A Surprise Package from Malaysia: What is it?!

summary: surprise package from Malaysia; making chocolate(!) crepes based on a recipe in FlatBreads and Flavors by Jeffrey Alford and Naomi Duguid; (click on image(s) to see larger views and more photos)

A group of us are baking our way through the wonderful cookbook/travelogue “Flatbreads and Flavors” by Jeffrey Alford and Naomi Duguid. Last month, we made Malaysian Roti Jala. We had the most fun. (read about that more here)

mailorder Yesterday afternoon, the doorbell rang. It was a rather goofy, very friendly fellow from Canada Post asking me to sign for a smallish quite dented cardboard box. The box was covered in colourful exotic stamps. The mailman seemed almost as thrilled about delivering a package from Malaysia as I was to receive it. I signed…

T called from his office asking who it was.

me: Canada Post. I had to sign for a package for you. From Malaysia!

he: [sounding pained] I didn’t hear the doorbell! You weren’t supposed to know about that! [sighing] But I guess you know what it is….

me: [densely] You bought another abacus? (I didn’t know they used abacusses in Malaysia.) The box is pretty mashed. Is it breakable?

he: An abacus?? No! [looking at the mashed box in dismay] And it’s kind of breakable. It was supposed to be a surprise for later …you’d better open it now.

me: From Malaysia! What would you order from Malaysia?![excitedly] What is it? [carefully opening the package]

I was thrilled! Whoohoooooooo!!!

Do you know what it is?

If you’ve been here before, of course you do! …yes!! We have our own REAL roti jala mould! Naturally, we had to try it out.

I know. Pancake Tuesday is long past. We’re in the middle of Lent. But we just had to make sure the mould worked. But we didn’t have any coconut milk.

Ha! You think that would be enough to stop us? T decided to make chocolate crepes with regular milk. And following internet instructions, he pushed the thin already seemingly smooth smooth batter through a sieve. And we were amazed at how many solids were left in the sieve!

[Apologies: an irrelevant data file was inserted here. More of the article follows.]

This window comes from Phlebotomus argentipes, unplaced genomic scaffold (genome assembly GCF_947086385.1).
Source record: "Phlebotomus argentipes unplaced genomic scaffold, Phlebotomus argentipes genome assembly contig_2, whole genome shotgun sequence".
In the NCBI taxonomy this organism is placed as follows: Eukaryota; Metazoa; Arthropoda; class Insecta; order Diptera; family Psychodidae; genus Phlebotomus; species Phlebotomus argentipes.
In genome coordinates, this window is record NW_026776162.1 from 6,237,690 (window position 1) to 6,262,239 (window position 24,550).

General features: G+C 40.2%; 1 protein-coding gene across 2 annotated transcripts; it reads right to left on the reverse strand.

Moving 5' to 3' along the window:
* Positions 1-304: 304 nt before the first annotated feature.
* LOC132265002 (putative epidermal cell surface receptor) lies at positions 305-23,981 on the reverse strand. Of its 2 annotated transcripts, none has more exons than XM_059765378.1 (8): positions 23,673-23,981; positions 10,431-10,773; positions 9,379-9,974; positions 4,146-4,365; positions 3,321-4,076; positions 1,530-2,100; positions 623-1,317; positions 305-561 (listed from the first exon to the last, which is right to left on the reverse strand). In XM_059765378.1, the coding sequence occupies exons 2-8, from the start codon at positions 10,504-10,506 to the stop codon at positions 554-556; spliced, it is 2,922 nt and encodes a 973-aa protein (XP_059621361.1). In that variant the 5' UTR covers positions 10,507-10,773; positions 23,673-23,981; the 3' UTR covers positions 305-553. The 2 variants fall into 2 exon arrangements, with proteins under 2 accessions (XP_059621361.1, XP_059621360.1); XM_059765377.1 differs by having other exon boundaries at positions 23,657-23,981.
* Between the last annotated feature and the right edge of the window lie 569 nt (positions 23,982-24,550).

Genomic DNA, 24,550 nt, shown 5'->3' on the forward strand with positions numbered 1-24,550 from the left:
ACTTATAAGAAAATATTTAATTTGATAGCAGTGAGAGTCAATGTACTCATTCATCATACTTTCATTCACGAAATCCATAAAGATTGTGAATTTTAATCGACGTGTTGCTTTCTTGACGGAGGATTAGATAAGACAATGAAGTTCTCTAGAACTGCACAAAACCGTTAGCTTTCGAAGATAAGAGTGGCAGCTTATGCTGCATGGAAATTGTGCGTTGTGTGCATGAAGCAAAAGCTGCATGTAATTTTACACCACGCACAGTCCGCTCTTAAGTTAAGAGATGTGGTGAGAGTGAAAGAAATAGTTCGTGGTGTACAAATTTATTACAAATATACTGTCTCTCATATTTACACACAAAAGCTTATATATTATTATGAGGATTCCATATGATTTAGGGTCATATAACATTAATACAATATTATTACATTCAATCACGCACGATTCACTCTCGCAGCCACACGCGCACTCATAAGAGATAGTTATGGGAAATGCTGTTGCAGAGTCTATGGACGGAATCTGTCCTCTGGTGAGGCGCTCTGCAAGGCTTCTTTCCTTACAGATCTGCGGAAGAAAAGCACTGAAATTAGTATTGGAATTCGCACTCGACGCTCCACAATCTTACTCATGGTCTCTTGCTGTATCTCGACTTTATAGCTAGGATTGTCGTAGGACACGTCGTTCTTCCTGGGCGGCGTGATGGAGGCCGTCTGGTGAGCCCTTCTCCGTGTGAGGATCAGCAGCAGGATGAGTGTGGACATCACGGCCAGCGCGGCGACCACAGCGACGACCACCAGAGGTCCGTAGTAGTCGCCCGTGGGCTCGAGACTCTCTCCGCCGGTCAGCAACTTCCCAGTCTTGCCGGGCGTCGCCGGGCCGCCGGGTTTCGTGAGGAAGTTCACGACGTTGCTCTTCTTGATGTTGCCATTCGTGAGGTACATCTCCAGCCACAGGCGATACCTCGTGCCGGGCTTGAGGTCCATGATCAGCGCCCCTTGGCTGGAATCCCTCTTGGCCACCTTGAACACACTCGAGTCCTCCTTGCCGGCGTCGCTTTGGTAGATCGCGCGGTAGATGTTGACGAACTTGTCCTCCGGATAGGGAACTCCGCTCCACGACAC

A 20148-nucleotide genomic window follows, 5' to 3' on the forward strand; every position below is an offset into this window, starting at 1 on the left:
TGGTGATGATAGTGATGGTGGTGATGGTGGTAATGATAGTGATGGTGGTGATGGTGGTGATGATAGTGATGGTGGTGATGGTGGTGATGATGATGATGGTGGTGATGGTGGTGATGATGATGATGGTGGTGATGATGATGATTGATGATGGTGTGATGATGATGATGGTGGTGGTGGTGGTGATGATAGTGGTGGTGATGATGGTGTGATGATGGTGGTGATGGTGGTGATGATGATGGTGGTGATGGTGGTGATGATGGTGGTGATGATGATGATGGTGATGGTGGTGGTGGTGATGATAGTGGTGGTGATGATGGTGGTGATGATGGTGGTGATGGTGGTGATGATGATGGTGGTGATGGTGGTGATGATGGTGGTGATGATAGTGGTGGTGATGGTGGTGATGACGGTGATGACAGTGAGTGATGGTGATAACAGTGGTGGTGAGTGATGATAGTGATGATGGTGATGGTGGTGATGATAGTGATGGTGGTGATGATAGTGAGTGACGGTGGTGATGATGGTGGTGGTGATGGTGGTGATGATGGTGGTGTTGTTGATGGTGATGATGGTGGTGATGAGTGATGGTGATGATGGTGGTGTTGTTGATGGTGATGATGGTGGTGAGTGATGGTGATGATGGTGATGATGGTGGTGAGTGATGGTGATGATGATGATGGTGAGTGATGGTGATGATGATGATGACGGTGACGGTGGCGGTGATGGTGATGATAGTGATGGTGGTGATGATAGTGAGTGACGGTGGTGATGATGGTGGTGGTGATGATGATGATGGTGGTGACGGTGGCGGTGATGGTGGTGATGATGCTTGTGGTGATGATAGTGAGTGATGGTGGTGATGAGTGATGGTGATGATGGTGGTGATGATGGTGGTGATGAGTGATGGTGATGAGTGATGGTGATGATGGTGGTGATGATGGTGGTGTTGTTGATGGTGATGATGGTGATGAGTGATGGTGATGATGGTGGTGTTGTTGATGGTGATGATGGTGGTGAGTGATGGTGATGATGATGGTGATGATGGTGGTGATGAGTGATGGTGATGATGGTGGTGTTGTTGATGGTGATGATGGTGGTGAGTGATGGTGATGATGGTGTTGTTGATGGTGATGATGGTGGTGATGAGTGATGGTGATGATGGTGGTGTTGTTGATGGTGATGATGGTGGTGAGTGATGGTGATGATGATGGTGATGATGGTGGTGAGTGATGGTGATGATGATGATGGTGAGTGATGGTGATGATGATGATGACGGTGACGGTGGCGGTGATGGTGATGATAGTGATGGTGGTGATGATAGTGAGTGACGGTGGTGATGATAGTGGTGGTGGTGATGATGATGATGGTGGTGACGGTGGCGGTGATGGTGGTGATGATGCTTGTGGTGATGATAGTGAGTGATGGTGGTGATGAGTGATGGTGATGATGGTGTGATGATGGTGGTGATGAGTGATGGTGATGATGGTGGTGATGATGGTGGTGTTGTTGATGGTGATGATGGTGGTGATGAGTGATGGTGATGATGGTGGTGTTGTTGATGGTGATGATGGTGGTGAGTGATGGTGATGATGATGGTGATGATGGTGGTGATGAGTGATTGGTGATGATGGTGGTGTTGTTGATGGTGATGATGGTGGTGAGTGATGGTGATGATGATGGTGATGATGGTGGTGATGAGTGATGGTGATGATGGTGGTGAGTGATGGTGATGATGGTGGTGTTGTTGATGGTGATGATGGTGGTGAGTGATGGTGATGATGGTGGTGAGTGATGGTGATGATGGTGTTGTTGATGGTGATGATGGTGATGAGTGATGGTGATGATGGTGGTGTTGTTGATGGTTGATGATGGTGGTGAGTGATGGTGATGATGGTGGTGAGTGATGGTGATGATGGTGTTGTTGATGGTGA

mailorder T made the first roti jala. And it looked pretty brilliant. So did the next one.

I asked if I could try making one. Sure. Why not?

I decreed that the pan was way too hot and that there was too much butter on the pan. T agreed about the heat but nixed me on the butter. “Chocolate and butter just go together.” I bowed to the master.

And I tried making my first roti jala with a real roti jala mould. Whoohooo!!! I made one. Then I made another. And another. I felt like an expert (except for the disgraceful mess I managed to splatter all over the stove).

We were so thrilled with ourselves that we made yet another video:


Slow load or no load? Please go directly to the video

We ordered a roti jala mould from Malaysia. It arrived via Canada Post 3 weeks later. We were so excited that we decided to use the mould to make some very non-traditional roti jala. We used cow’s milk instead of coconut milk and served them with ice cream instead of coconut chicken curry. Please do not send the Roti Jala police after us.

chocolate roti jala Once again, what fun we had. Just as with the squeeze bottle, we discovered that making small loops works better than trying to make large loops. And once again, too much butter turns out to be a bad thing, making the batter spatter on the pan. (It tastes good though!)

Recipe?? You want a recipe?? T just kind of winged it by whisking an egg with some milk, flour, sugar and cocoa until it was thin and smooth and ran in nice steady streams through the holes of the roti jala mould.


This entry was posted in baking, cakes, pastries, cookies, etc., dessert, equipment and techniques, food & drink on by .

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